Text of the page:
German business confidence falls

German business confidence fell for a fourth straight month in August as the sovereign debt crisis curbed growth in Europe’s largest economy.

The Ifo institute in Munich said its business climate index, based on a survey of 7,000 executives, dropped to 102.3 from 103.2 in July. That’s the lowest reading since March 2010.

German economic growth slowed to 0.3 per cent in the second quarter from 0.5 per cent in the first as the debt crisis damped demand for exports and prompted companies to postpone investments.

While sales to faster-growing markets outside Europe and domestic spending are helping to insulate Germany from the turmoil, the Bundesbank said last week that the prevailing uncertainty may cause the economy to cool further.

“Recent economic data are not encouraging,” said Jens- Oliver Niklasch, an economist at Landesbank Baden-Wuerttemberg in Stuttgart.

“The construction industry as well as the export industry will see a slowdown in the months to come.”

Ifo’s gauge of the current situation eased to 111.2 from 111.5 in July, while a measure of executives’ expectations fell to 94.2, the lowest since June 2009, from 95.5.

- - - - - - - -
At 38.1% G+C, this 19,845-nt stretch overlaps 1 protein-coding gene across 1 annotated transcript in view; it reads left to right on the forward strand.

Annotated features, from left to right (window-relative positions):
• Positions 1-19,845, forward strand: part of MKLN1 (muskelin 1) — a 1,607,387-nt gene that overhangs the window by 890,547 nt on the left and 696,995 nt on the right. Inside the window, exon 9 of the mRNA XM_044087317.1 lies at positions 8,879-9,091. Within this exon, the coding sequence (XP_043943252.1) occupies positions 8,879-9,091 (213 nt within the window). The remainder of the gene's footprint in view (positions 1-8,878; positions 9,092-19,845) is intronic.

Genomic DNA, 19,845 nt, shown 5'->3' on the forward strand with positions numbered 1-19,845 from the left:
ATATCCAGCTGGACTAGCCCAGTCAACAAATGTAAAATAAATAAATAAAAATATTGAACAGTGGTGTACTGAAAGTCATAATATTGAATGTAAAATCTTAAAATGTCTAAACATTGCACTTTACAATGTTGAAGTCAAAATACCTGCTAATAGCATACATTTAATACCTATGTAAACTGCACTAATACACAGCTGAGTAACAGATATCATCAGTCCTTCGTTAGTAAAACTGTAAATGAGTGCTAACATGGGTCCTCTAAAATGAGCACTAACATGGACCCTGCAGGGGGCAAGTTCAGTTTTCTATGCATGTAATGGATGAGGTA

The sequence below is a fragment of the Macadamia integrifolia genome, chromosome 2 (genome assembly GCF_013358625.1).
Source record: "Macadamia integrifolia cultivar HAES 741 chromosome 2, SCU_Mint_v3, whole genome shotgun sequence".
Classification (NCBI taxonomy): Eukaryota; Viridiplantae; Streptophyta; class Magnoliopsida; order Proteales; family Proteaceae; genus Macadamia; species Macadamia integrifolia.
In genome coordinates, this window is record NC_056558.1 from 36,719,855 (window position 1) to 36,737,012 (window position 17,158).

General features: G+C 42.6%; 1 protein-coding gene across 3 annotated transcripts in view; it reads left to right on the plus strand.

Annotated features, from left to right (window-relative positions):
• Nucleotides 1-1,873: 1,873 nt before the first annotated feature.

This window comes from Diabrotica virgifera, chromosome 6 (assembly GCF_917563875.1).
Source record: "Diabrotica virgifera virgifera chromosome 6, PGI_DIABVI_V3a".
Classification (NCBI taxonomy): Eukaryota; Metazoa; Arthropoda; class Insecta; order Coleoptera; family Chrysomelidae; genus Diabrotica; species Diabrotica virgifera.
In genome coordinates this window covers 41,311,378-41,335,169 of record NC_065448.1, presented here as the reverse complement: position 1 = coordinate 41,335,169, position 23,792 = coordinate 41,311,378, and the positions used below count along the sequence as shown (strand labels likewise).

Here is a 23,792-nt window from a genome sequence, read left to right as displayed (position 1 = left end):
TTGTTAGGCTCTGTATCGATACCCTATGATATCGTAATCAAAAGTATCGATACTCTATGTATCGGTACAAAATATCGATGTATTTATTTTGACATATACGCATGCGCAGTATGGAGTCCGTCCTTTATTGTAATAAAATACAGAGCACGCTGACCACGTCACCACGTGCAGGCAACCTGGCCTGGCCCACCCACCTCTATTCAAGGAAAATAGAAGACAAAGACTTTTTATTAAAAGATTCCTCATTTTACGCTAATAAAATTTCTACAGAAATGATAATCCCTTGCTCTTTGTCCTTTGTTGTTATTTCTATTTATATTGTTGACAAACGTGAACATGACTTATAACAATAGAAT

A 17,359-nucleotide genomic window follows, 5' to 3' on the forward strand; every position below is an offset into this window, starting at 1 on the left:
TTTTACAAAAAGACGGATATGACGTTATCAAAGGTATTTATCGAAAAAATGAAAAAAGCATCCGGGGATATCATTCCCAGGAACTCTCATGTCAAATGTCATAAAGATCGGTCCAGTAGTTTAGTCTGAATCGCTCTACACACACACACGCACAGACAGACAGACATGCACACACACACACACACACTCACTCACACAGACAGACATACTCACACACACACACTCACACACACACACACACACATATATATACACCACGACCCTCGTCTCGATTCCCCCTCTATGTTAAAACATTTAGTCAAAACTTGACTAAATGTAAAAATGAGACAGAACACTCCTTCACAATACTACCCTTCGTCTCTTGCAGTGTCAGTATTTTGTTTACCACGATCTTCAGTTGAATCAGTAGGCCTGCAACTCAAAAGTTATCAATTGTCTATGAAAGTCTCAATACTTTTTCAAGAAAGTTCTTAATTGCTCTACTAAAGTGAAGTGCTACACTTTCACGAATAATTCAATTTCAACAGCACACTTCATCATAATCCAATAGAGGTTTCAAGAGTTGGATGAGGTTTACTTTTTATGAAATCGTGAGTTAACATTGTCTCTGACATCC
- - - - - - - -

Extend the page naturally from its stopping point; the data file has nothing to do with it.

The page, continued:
The euro rose after the report to trade at $1.2523 at 11 am in Frankfurt, up 0.1 per cent today.

The Irish Times

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Dean Popplewell

Dean Popplewell

Vice-President of Market Analysis at MarketPulse
Dean Popplewell has nearly two decades of experience trading currencies and fixed income instruments. He has a deep understanding of market fundamentals and the impact of global events on capital markets. He is respected among professional traders for his skilled analysis and career history as global head of trading for firms such as Scotia Capital and BMO Nesbitt Burns. Since joining OANDA in 2006, Dean has played an instrumental role in driving awareness of the forex market as an emerging asset class for retail investors, as well as providing expert counsel to a number of internal teams on how to best serve clients and industry stakeholders.
Dean Popplewell